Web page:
Ari Kaplan: How do you keep your database current?

Philipp Kadelbach: Data is a super important issue for us because we rely on daily incident reports and real-time flight data. We have different sources for this information and our own internal system repeatedly checks, corrects and interprets data. Every day, we process more than 2 million data points to determine, for example, whether a flight is delayed more than three hours and which airline is responsible.

Ari Kaplan: How do you market your services?

Philipp Kadelbach: We started in Germany with our own marketing department and a focus on search engine optimization. We have also always had very good relations with the press because we address a consumer topic and were pioneers in this space. As a result, the media really helped us become a well-known brand in Germany and, later, throughout Europe. We now advertise on television and Facebook, and are constantly testing new options.

Ari Kaplan: Do you see a spike in usage over the summer given the increase in European travel?

Philipp Kadelbach: Absolutely. The summer is our Christmas. Our activity doubled last year and tripled throughout the summer. We really pile up a huge backlog of cases at the end of the summer, which we try to normalize throughout the winter. Last year, we had twice as many cases as we planned for, but this is a calmer summer, so our current backlog is manageable.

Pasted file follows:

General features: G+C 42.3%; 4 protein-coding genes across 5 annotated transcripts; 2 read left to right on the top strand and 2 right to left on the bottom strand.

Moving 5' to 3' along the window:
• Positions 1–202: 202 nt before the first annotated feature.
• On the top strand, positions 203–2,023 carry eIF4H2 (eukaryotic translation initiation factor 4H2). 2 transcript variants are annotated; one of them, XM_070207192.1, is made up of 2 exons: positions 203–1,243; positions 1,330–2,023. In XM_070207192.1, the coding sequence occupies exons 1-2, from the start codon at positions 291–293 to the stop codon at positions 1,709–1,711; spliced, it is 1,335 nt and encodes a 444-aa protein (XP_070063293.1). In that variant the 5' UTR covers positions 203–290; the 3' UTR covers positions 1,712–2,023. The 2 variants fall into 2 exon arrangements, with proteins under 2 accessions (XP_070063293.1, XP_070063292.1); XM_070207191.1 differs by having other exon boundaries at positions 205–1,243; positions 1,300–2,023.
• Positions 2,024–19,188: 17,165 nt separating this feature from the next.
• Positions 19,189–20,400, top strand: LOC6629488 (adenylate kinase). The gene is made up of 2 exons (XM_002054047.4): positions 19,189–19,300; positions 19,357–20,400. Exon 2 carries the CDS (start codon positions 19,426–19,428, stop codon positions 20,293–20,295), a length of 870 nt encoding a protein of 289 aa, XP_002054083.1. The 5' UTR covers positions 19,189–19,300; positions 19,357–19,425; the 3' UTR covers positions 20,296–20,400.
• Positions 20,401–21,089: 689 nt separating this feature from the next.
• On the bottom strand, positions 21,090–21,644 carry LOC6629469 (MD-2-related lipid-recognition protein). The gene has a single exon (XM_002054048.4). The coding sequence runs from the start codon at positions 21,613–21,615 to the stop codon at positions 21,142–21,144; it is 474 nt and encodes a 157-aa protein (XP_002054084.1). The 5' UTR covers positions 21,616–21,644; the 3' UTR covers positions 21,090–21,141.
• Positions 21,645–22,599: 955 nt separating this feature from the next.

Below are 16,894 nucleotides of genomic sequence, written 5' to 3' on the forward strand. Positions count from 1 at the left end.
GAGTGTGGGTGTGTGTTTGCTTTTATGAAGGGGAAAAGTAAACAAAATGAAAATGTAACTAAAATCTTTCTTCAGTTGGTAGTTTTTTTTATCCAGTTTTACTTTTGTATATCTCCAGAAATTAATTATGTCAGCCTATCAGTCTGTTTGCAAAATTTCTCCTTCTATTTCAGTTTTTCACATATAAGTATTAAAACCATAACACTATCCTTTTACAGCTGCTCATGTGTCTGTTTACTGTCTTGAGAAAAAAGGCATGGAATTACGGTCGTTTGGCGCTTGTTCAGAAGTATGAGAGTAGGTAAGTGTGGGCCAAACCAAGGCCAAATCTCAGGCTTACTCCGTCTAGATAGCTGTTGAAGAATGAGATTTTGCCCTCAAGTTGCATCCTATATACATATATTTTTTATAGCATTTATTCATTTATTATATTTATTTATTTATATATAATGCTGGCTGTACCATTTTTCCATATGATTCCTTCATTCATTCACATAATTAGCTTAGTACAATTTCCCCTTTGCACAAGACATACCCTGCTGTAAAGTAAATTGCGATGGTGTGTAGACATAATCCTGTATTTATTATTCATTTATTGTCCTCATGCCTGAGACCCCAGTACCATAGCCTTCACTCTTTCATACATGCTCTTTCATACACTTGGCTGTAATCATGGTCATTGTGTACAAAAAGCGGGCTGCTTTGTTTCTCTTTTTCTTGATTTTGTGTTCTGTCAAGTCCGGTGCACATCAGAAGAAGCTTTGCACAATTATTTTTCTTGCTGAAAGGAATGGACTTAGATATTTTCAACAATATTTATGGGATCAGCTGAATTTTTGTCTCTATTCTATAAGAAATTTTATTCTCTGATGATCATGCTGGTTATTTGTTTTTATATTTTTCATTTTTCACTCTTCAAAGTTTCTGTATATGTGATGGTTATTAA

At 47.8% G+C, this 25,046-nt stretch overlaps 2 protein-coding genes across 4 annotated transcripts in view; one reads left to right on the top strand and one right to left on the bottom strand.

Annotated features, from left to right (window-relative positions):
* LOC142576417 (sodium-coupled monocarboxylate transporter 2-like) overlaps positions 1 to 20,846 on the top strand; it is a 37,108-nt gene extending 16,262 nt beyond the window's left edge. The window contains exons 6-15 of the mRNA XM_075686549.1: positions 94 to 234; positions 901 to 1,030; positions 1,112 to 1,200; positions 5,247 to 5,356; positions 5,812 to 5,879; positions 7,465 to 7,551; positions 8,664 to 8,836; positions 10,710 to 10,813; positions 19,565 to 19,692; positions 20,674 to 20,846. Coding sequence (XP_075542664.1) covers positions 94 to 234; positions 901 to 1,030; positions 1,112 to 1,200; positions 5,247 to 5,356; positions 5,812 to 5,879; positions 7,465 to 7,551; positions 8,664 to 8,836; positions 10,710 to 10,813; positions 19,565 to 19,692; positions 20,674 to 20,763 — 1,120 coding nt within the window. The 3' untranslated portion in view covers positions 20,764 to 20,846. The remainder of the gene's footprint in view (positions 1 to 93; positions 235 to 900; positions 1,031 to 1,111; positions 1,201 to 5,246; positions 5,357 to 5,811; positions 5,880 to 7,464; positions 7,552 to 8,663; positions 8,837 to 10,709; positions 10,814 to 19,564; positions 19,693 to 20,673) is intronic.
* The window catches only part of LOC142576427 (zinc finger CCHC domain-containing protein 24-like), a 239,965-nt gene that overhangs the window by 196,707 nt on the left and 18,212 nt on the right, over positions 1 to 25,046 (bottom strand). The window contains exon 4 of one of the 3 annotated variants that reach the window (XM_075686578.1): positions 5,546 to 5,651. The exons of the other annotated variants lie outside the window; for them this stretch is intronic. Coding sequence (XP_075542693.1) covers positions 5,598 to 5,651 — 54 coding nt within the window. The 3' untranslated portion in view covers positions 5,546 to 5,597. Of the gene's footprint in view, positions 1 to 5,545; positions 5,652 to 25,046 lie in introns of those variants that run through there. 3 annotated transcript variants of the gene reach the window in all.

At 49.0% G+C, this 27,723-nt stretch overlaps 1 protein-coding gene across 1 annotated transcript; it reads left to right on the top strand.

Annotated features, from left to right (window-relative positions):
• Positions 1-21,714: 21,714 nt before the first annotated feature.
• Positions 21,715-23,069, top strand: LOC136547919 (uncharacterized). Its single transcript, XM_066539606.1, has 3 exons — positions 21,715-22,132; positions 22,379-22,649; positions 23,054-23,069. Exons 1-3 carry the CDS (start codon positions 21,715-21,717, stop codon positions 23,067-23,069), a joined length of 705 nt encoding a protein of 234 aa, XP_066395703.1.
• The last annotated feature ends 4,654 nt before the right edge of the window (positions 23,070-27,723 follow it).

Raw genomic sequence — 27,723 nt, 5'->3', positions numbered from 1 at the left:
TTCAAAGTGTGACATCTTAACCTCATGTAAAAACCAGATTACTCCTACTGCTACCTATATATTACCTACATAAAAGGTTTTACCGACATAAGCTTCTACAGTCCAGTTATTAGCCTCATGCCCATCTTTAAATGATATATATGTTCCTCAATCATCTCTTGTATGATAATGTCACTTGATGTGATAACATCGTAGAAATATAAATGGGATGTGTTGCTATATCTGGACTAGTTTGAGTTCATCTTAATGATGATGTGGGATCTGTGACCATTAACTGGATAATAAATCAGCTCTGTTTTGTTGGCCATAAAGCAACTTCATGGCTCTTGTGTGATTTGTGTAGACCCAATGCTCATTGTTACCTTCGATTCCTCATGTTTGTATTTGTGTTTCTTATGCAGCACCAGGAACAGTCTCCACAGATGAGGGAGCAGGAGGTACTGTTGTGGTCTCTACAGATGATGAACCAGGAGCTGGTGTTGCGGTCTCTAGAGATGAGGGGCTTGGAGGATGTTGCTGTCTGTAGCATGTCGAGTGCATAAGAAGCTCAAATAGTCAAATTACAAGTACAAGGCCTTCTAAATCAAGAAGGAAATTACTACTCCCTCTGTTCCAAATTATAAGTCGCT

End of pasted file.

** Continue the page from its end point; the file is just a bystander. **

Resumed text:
Ari Kaplan: Are there certain types of cases for which technology is not well-suited?

Philipp Kadelbach: The regulation under which we operate is very standardized and we have been doing this work for nine years, so our technology really gives us quite an accurate level of predictability, which is why we have such a high success rate in court. Sometimes, however, if we get the data wrong or the technology cannot effectively assist because the case is uniquely individualized, we may not prevail. Ultimately, for matters related to the 261 regulation, technology is super helpful, and I cannot imagine any field where technology, at least in a support function, does not offer value.

Ari Kaplan: Is technology replacing lawyers?

Philipp Kadelbach: It definitely makes lawyers more efficient. We managed more than half a million cases last year with quite a low number of lawyers, which is something one could not have imagined 10-15 years ago. The information our compensation calculator provides about whether a traveler is entitled to a claim is information only a lawyer could once offer by conducting research, comparing the results to the facts and then making a determination. In standardized areas like that, technology can now do what lawyers were exclusively able to do for years.

Listen to the complete interview at Reinventing Professionals.

Ari Kaplan regularly interviews leaders in the legal industry and in the broader professional services community to share perspective, highlight transformative change and introduce new technology at his blog and on iTunes.